Alternatively, if you have/get/use a camera with a Live View screen on the back, you can do
    whatever you usually do to use that for sharp focus of your images. I cannot see from the specs
    that the Nikon D200 has any "live view" capability. (It was less popular/more expensive in cameras
    of the time).

    Oh, and...
    If you click this image you can see the dioptre (our spelling) adjustment wheel near the top RH corner
    of the viewfinder window.
    CC, Image editing OK.

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    I was thinking if my eyesight is "out of focus" but looks in focus to me, then I can't possibly take a photo that is in focus for people that have the correct eyesight.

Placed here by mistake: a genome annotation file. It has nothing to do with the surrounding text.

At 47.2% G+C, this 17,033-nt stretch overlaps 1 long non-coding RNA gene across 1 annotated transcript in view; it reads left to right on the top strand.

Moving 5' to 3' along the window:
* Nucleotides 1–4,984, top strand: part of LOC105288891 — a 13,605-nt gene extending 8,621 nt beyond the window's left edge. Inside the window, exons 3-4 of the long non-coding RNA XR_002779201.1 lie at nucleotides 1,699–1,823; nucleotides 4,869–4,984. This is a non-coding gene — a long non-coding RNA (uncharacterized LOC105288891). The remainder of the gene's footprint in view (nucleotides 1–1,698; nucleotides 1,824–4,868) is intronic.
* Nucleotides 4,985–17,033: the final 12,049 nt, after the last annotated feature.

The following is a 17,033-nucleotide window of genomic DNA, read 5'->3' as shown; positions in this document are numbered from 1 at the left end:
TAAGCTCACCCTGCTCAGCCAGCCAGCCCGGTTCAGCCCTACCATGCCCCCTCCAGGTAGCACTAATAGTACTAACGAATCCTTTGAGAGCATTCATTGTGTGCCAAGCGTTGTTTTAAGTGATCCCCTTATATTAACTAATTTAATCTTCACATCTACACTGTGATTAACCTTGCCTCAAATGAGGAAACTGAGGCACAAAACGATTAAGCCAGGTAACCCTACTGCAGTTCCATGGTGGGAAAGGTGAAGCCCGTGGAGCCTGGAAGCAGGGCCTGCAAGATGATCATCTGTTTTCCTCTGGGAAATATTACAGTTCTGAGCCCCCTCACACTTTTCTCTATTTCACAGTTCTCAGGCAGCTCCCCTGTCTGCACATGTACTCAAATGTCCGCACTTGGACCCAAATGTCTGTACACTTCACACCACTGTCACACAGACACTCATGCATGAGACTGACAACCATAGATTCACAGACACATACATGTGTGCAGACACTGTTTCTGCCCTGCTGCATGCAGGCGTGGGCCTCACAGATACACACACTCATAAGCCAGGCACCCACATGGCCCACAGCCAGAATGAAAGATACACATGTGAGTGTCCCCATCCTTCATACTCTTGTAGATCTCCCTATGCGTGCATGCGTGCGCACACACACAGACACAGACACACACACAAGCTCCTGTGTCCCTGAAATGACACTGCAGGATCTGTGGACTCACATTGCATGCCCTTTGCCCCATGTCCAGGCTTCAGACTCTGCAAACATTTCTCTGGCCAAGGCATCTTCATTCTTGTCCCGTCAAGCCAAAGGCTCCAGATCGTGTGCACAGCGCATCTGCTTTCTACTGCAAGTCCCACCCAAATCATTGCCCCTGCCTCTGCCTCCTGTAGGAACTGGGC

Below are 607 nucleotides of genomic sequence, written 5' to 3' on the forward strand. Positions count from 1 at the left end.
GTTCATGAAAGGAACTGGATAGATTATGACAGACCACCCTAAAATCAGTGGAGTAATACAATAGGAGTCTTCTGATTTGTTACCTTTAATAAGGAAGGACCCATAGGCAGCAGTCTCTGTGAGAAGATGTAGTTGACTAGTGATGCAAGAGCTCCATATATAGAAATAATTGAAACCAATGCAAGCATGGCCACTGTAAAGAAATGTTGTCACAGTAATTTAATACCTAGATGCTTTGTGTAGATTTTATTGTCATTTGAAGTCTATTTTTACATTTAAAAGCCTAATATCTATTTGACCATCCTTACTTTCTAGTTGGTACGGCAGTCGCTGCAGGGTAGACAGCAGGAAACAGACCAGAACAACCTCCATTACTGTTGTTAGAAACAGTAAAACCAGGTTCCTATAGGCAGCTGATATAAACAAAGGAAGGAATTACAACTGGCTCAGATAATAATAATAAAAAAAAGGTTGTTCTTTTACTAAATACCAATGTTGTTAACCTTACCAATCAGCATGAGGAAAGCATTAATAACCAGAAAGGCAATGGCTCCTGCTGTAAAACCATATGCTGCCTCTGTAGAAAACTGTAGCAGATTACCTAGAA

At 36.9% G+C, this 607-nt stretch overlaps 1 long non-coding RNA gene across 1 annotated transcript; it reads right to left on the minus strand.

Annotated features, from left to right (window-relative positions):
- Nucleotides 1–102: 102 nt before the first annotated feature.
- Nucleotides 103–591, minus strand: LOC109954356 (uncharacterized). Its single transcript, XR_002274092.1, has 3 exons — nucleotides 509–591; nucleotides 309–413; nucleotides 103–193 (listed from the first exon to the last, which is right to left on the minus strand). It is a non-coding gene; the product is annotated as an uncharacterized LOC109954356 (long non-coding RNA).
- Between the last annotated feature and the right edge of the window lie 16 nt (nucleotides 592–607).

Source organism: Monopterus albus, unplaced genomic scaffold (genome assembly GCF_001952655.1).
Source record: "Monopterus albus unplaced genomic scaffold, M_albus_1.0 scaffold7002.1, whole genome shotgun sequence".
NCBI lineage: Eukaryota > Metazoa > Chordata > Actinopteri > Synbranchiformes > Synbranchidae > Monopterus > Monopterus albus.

So looking through the viewfinder, I go into focus but for people with the correct eyesight it "would" or "should" be out of focus. Or that is what is seems like to me.

    My eyesight is not that bad, I can almost read the eye chart without glasses but I do use them for driving. My eyes are garbage when it comes to reading and anything close
    Last edited by Snooks; 13-09-2018 at 8:43am.
    I use a Nikon D200 and a Nikkor 18-55mm f/3.5-5.6 Lens . I do most of my editing in Gimp 2.10

    My friends refer to me as "Snooks"

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    Arch-Σigmoid Ausphotography Regular ameerat42's Avatar
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    PS: As I was writing this you confirmed your camera model

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    Quote Originally Posted by ameerat42 View Post
    PS: As I was writing this you confirmed your camera model
    I have it in my signature but for some reason my signature is not showing?? Settings seem correct.

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    Arch-Σigmoid Ausphotography Regular ameerat42's Avatar
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    Quote Originally Posted by Snooks View Post